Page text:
In the past three years, more than 1,000 families throughout Youngstown, Ohio have taken advantage of the state’s open-enrollment law, charter schools, and new statewide voucher program for students in chronically failing schools. Experts say students’ increasing academic success there demonstrates the benefits of choice.
Chad Aldis, executive director of School Choice Ohio (SCO), said that’s what happens when parents get involved.
“Being able to choose school placement creates parent involvement,” Aldis said. “That is one of the leading indicators of the success of students.”
The question remains, however, whether such choice is spurring public schools to improve. Aldis said that question is too often unanswered.
“When you put in competitive pressures such as school choice, it seems that public schools would respond,” Aldis said. “But it doesn’t happen overnight.”
In fact, Aldis said, schools may coast along for many years under the impression everything is just fine. It isn’t until they recognize parents are seeking better alternatives elsewhere that they begin to try to improve.
“It takes a while for the market to respond, for choices to affect the actions of the public school,” Aldis said.
Currently, more than 90,000 children across Ohio are eligible for the Educational Choice Scholarship–also called EdChoice, the program for students in failing public schools. Under state law, a failing school is defined as one that has received a “D” (put on academic watch) or “F” (in academic emergency) on the state report card for two of the past three years.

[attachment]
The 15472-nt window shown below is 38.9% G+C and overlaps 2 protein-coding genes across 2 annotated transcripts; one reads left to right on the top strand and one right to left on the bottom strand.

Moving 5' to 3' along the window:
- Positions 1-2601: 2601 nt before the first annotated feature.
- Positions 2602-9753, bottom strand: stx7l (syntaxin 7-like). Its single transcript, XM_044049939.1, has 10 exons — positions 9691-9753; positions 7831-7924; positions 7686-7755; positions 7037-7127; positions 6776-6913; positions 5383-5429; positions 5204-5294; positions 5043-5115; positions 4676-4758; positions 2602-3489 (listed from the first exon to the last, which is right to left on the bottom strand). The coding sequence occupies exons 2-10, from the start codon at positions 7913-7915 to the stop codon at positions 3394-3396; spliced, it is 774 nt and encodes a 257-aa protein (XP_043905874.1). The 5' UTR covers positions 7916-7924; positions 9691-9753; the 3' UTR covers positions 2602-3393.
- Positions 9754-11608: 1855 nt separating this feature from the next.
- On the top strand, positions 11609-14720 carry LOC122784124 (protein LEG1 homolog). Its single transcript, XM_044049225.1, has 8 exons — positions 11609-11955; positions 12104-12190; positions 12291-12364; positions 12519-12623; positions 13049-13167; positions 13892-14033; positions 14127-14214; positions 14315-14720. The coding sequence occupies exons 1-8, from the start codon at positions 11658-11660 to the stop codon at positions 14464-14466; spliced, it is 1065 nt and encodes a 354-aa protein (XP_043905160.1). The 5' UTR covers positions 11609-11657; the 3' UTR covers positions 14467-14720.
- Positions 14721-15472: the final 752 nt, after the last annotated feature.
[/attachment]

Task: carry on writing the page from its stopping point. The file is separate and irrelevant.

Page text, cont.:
The 224 underperforming schools that currently appear on one of those two lists are located in 31 school districts statewide. Nine are in Youngstown.
Youngstown district officials did not respond to requests for an interview to discuss how choice has contributed to district improvement. However, according to the National Center for Education Statistics, Ohio students’ scores on the National Assessment of Educational Progress (NAEP) have improved steadily over the past decade–about the same amount of time school choice options have been available.
The EdChoice Scholarship, now in its third year, allowed approximately 7,000 students to choose a better educational environment during the 2007-08 school year, up from 3,000 students in 2006-07.
“I agree with Gov. [Ted] Strickland’s statement in the 2007 State of the State address,” Aldis said. “[He said] ‘Where you grow up in Ohio should not determine where you end up in life.’ The EdChoice Scholarship is an important tool in preventing this inequality by giving children in failing schools a path to a better education.”
That’s the mission of SCO, Aldis said–to protect and expand educational options by ensuring choice in quality schools and other places of learning.
Wendy Cloyd ([email protected]) writes from Alaska.